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Tao Ma, August 11 2007


The immediate goal is to allow users to add slots for a volume while some nodes have already mounted it(online add slots). Nowadays, there is a growing demand that users want to add slots with the ocfs2 volume mounted. See http://oss.oracle.com/pipermail/ocfs2-users/2007-September/002063.html as an example. Now tunefs.ocfs2 already has the ability of adding slots offline, so this design doc will only focus on the online part.


It is the same as the offline action and we will handle the difference internally. tunefs.ocfs2 will be the front-end tool. The "-N" argument will indicate the new slot number.

# tunefs.ocfs2
tunefs.ocfs2 1.4.1
usage: tunefs.ocfs2 [-N number-of-node-slots] device

NOTE: As Joel Becker has almost finished his refactoring of tunefs.ocfs2, and I have decided to add online support under his new infrastructure. So the real user interface may be ocfs2ne(if it doesn't replace tunefs.ocfs2 yet).


In OCFS2, slot number means the capacity of nodes which can mount the ocfs2 volume simultaneously. The system file for every node is stored under system file directory, and inodes for them are allocated from global_inode_alloc. So for adding a new slots, what we normally need to do is:

1. Allocating inodes from global_inode_alloc(If it is full, we need to allocate more spaces from global_bitmap).

2. Intialize the new system file(For normal file, initializing the inode, directory and for journal, allocating journal clusters for it),

3. Link the new system file to system directory.

4. Increase the slot number stored in super block.


We want to do as much as possible in user space and let the kernel do the rest. The good news is that online resize has been added into tunefs.ocfs2 already and Joel Becker has already built up an infrastructure for online operation, so we only need to focus on the detail of adding slots.

We will add slot one by one, so that if any mistake happens, we can recover from it quickly. And since the journal formatting process is time-consuming, we will ask the kernel to do the allocation process and do the format in user space. There are 3 more things that is also helpful for us.

1. In mkfs.ocfs2, we allocate inodes for 32 slots in global_inode_alloc, so if it is enough, we don't need to allocate from global_bitmap for inode space.

32 slots means we save 800K for such inodes. For 64, 1.6M. Maybe we should bump up the min. - Sunil

No matter what the minimum, we have to get expansion right. I think 32 is just fine. -- Joel

2. When ocfs2 is mounted, the inode of global_inode_alloc isn't loaded in the kernel, so that we can modify it safely in userspace.

3. slot_map: old slot_map format doesn't need us to change it. For the new format, the file is allocated 1 cluster at the very beginning, and with the minimum cluster size(4K), we can have 256 slot entries, so there is a great chance that we don't need to change it.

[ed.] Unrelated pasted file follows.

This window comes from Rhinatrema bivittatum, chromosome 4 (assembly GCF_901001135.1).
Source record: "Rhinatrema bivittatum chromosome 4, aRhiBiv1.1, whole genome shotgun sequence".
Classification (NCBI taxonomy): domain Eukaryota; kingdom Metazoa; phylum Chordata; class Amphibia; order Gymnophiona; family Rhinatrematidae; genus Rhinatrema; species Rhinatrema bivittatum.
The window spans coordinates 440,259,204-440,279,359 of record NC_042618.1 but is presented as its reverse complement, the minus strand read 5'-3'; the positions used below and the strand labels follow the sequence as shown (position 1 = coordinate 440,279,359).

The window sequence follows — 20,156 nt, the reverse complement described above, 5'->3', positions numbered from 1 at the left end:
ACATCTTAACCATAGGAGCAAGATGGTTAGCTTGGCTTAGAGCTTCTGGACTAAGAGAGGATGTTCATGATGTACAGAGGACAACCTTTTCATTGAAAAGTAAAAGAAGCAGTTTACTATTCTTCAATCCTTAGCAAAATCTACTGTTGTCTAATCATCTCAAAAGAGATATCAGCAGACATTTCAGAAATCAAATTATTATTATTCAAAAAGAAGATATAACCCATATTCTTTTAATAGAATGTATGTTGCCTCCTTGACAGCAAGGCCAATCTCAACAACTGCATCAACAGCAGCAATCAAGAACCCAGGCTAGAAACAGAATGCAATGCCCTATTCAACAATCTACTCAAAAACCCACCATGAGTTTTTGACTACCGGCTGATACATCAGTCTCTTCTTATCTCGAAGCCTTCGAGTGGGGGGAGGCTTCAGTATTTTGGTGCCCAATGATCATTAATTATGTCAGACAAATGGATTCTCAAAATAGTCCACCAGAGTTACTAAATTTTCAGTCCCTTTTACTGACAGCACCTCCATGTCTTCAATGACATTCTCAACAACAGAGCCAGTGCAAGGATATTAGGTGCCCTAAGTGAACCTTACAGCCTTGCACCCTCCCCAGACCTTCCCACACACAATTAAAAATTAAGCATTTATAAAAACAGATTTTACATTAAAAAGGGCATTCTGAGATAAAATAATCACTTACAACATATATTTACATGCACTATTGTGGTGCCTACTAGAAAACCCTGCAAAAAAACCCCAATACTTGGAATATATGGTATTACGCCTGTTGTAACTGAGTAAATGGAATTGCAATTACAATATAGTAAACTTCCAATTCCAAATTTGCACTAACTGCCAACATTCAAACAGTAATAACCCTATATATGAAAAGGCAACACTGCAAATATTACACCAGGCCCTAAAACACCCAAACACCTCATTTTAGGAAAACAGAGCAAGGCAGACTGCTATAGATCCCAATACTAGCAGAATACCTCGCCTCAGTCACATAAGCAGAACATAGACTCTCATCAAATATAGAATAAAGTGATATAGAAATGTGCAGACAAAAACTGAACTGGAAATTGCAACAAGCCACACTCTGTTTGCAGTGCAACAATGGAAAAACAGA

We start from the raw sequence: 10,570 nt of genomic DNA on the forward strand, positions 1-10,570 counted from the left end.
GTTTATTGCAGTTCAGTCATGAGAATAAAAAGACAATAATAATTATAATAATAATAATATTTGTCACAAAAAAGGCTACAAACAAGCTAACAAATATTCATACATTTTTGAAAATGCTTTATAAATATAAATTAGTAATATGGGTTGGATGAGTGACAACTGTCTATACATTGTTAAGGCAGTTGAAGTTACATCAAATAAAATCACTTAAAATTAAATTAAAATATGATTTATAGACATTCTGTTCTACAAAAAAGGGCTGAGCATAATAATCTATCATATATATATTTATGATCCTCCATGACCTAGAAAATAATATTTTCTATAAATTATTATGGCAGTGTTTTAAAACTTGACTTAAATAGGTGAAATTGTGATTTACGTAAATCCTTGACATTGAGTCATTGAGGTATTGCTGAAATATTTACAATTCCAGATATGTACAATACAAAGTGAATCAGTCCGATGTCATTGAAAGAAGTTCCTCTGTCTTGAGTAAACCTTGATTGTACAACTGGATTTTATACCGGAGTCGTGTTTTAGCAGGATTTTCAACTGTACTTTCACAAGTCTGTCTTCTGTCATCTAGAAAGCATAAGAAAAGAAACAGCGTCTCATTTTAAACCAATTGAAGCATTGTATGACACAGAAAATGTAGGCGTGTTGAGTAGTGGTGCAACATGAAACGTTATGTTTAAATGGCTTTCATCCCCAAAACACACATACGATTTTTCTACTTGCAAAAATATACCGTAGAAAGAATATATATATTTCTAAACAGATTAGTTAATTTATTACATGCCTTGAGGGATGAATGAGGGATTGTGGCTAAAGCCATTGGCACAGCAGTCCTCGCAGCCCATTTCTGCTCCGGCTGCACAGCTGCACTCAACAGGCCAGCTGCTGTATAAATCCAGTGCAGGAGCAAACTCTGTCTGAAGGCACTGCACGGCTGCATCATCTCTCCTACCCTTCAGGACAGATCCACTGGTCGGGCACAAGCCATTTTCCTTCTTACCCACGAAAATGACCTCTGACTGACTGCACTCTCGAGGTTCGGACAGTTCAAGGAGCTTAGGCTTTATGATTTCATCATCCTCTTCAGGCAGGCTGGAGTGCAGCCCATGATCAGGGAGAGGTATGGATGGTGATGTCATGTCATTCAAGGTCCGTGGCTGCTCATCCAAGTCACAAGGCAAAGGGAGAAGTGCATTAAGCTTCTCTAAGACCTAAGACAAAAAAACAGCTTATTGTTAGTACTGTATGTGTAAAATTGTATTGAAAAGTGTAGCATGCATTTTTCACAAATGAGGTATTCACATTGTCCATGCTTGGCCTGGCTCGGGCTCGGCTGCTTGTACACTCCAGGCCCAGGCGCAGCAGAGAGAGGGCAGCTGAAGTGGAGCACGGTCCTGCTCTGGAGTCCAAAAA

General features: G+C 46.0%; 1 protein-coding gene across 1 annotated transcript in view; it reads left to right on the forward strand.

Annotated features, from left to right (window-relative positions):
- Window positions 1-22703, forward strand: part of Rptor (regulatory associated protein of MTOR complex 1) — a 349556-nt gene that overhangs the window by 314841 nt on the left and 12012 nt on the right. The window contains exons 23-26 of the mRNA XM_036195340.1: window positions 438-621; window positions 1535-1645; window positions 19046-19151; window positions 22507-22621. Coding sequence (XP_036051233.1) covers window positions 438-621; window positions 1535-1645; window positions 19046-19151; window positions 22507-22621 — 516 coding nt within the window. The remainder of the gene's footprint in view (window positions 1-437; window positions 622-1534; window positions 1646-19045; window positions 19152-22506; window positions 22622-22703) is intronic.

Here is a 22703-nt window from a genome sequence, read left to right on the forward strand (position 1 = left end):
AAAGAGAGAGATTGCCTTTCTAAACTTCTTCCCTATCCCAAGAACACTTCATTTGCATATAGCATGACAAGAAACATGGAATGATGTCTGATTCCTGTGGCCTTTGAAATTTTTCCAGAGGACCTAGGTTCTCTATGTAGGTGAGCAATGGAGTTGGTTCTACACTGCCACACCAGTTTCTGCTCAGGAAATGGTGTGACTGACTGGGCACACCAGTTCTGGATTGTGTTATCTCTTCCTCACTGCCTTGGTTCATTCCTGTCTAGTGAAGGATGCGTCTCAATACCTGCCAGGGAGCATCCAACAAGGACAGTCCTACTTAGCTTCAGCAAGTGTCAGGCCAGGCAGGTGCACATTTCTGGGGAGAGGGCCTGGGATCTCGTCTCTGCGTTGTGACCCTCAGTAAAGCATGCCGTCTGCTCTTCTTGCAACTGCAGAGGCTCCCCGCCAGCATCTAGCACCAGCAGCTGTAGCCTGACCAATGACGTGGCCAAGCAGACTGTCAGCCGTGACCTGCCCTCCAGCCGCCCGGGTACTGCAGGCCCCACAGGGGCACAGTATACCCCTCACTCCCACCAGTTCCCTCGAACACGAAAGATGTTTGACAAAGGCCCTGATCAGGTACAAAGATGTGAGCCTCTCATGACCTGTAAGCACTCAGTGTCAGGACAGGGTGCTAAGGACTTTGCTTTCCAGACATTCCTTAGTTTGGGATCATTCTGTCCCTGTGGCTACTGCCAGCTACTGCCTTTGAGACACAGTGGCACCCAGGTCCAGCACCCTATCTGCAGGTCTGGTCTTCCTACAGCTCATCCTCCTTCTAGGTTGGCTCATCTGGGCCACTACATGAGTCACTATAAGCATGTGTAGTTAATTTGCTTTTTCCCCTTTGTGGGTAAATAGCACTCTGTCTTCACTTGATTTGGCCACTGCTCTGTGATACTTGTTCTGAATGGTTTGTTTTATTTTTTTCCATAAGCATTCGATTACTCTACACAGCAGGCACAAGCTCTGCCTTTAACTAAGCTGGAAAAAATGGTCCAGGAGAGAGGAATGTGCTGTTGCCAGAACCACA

The new slot map also has enough space for 256 slots. So no need to add code to extend the slot map. Maybe just add a check code that ensures the new slot count will fit in the slot map. If not, bail out. - Sunil

In the case of the new slot map, the code should just verify that the passed-in count fits within the current slot map size. In slot_map.c, that's ocfs2_slot_info->si_slots_per_block * ocfs2_slot_info->si_blocks. -- Joel

The scheme for ocfs2ne is as follows(only cover adding slot online and increase slot one at a time):

1. Calculate whether the increased slot number will ask us to allocate clusters from global_bitmap for global_inode_alloc.

2. If yes, bad. Call system calls and let kernel allocate spaces for us(As for efficiency issue, we will ask the kernel to allocate enough spaces for all the added slots not just this one).

Why bad? :) So we have an ioctl here. Define it. My read is that it adds a group to the global_inode_alloc. Can we reuse OCFS2_IOC_GROUP_ADD? - Sunil

We can't reuse OCFS2_IOC_GROUP_ADD here. It is defined as adding a group we've prepped, not as allocating and prepping one. More on the ioctl(2) definitions below. -- Joel

3. Now we have spaces and go for inode allocation.

Maybe we should not rely on inline-data at all. Reason is that the orphan dirs grow. Meaning making it inline may save us some effort but not space. In that case, we can save the if-then-else by adding a cluster to the orphan_dir. -- Sunil

I'm interested in Mark's take on this. We do format orphan dirs as inline when available. It's not hard either way. -- Joel

That's the second ioctl. Again define it. My read is it allocates space to an inode. Again, slot_map resize is not needed. -- Sunil

4. Initialized journal, directory, and the new slot_map.

5. Call system calls and let kernel do the dir entry link process for the new file.

Third ioctl. This could involve extending the sysdir -- Sunil

6. Increase the slot and go to step 1.

The scheme for ocfs2 kernel is as follows:

1. Check the parameter for inode allocation.

2. If the ocfs2ne has allocate for us already. Cool. Go to step 4.

3. Allocate enough spaces from global_bitmap to global_inode_alloc and return.

4. Check whether the system is inline-supported, if yes, go to step 6.

5. Allocate spaces for orphan dir and modify the inode accordingly.

6. Check whether we have really allocate spaces for journal. If yes, go to step 8.

7. Allocate enough spaces for journal and return.